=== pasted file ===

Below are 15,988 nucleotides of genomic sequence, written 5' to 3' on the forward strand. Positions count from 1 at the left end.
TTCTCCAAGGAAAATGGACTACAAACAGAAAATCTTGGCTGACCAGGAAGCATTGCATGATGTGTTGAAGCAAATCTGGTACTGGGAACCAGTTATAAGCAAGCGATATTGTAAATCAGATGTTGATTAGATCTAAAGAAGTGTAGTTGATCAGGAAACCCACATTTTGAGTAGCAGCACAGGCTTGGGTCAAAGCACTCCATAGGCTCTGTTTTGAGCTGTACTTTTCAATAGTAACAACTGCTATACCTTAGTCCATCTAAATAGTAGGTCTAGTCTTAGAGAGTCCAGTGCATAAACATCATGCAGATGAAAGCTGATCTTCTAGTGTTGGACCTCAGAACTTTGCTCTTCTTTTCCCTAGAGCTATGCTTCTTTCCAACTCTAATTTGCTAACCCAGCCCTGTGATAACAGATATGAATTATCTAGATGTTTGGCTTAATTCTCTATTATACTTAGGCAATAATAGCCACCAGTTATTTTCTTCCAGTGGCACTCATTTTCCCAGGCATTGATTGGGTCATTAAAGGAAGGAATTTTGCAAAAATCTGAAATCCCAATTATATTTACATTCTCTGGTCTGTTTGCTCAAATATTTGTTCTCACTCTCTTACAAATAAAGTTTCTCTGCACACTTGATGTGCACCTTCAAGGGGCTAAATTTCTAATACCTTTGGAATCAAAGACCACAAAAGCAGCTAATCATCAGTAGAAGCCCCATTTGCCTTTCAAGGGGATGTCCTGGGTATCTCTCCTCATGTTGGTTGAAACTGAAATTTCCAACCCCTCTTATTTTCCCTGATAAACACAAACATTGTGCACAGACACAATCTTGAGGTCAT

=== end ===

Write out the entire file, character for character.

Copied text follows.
Below are 15,988 nucleotides of genomic sequence, written 5' to 3' on the forward strand. Positions count from 1 at the left end.
TTCTCCAAGGAAAATGGACTACAAACAGAAAATCTTGGCTGACCAGGAAGCATTGCATGATGTGTTGAAGCAAATCTGGTACTGGGAACCAGTTATAAGCAAGCGATATTGTAAATCAGATGTTGATTAGATCTAAAGAAGTGTAGTTGATCAGGAAACCCACATTTTGAGTAGCAGCACAGGCTTGGGTCAAAGCACTCCATAGGCTCTGTTTTGAGCTGTACTTTTCAATAGTAACAACTGCTATACCTTAGTCCATCTAAATAGTAGGTCTAGTCTTAGAGAGTCCAGTGCATAAACATCATGCAGATGAAAGCTGATCTTCTAGTGTTGGACCTCAGAACTTTGCTCTTCTTTTCCCTAGAGCTATGCTTCTTTCCAACTCTAATTTGCTAACCCAGCCCTGTGATAACAGATATGAATTATCTAGATGTTTGGCTTAATTCTCTATTATACTTAGGCAATAATAGCCACCAGTTATTTTCTTCCAGTGGCACTCATTTTCCCAGGCATTGATTGGGTCATTAAAGGAAGGAATTTTGCAAAAATCTGAAATCCCAATTATATTTACATTCTCTGGTCTGTTTGCTCAAATATTTGTTCTCACTCTCTTACAAATAAAGTTTCTCTGCACACTTGATGTGCACCTTCAAGGGGCTAAATTTCTAATACCTTTGGAATCAAAGACCACAAAAGCAGCTAATCATCAGTAGAAGCCCCATTTGCCTTTCAAGGGGATGTCCTGGGTATCTCTCCTCATGTTGGTTGAAACTGAAATTTCCAACCCCTCTTATTTTCCCTGATAAACACAAACATTGTGCACAGACACAATCTTGAGGTCAT